This is a lesson that’s been hard learned by NASA. One of the key contributing factors to both major disasters during the Space Shuttle era, the destruction of Challenger and Columbia, was something called “normalization of deviance.” This is a term coined by Diane Vaughn.

Basically, NASA has always been conscious of safety. That’s always been paramount, the idea that was advanced after Challenger of NASA middle managers who compromised safety to achieve deadlines is a myth. NASA always puts safety first. BUT. There was also an organizational culture that accepted deviance too readily.

Space Shuttle Columbia after its first operational flight, credit: NASA

For example, when foam from the External Tank struck the Space Shuttle Columbia during liftoff, no one thought too much of it. It had happened before. WHY was this foam acting in a way it wasn’t supposed to and falling off in chunks during liftoff? They didn’t know, but it hadn’t affected missions before, and it was just foam, right, so it couldn’t affect the heat shield of the orbiter. It wouldn’t make a difference this time either. That was the thinking, and it got people killed. NASA is very aware of that.

This is a quote from Amit Kshatriya, the deputy associate administrator for the Moon to Mars Program, on the heat shield at a press conference early in 2024:

“The lessons of our history is that even though we believe we understand, and that our hardware is performing according to requirements, we have to be absolutely certain that we understand the integrated performance of that system when there are excursions from that performance.”

This is basically making sure that they don’t normalize this deviant behavior of the heat shield. They need to be 100 percent sure they understand how the heat shield will function under all circumstances, and why it functions that way.

What all of this means for Artemis II

So, what’s next? As I mentioned, NASA has been studying this issue closely for over a year. They’ve tried to replicate this behavior, figure out why it didn’t show up in their tests before, looked at whether the change in the Artemis heat shield design from EFT-1 to Artemis I affected the heat shield’s performance, everything they can do basically to understand this problem, short of launching another capsule up there.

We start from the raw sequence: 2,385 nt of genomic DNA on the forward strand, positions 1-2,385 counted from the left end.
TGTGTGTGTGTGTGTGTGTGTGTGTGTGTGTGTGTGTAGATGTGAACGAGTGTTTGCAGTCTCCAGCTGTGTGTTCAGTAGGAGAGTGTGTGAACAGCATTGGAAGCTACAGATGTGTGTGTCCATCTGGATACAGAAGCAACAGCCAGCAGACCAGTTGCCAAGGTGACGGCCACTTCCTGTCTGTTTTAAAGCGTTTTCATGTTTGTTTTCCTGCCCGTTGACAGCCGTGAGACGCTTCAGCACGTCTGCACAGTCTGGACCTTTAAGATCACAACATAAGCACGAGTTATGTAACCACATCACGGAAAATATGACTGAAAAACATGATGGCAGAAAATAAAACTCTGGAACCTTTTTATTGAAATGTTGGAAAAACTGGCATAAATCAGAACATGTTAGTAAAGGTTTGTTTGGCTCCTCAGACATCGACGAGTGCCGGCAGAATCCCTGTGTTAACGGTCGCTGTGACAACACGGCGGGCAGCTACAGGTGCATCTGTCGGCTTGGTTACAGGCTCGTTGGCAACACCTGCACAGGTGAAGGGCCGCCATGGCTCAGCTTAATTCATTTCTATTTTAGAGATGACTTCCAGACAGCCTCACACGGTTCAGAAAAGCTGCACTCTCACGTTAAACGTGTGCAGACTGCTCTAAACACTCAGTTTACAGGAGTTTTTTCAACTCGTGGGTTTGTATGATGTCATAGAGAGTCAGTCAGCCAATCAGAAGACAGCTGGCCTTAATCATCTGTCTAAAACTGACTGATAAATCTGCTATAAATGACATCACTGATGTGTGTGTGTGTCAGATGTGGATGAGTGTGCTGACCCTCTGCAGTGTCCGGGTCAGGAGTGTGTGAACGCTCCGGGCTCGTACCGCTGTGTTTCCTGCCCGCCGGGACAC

According to NASA’s response to the OIG report, they were able to replicate the behavior and they do have a theory for the root cause. We’ll likely hear about it sometime in the next month or two when an Independent Review Board looks at the results and delivers a report. 

Orion in space, with the moon and Earth in the background, credit: NASA

Once this happens, the question is whether this will affect the launch date for Artemis II, currently scheduled for September 2025. And the answer is: I have no idea. Given the performance of the heat shield on Artemis I, it is possible that NASA will have to modify the heat shield on the Orion capsule. It just depends on the reasoning for this charred material behavior, but if significant changes are required, it could delay the mission by a year or more.

It’s also possible they could change re-entry rather than do a full redesign of the heat shield, should that become necessary, — go back to a direct entry, like Apollo, instead of a skip entry, since the bulk of the liberation of that charred material occurred on the lifting part of skip entry. 

It’s basically just all about ensuring that Orion is safe to fly for Artemis II.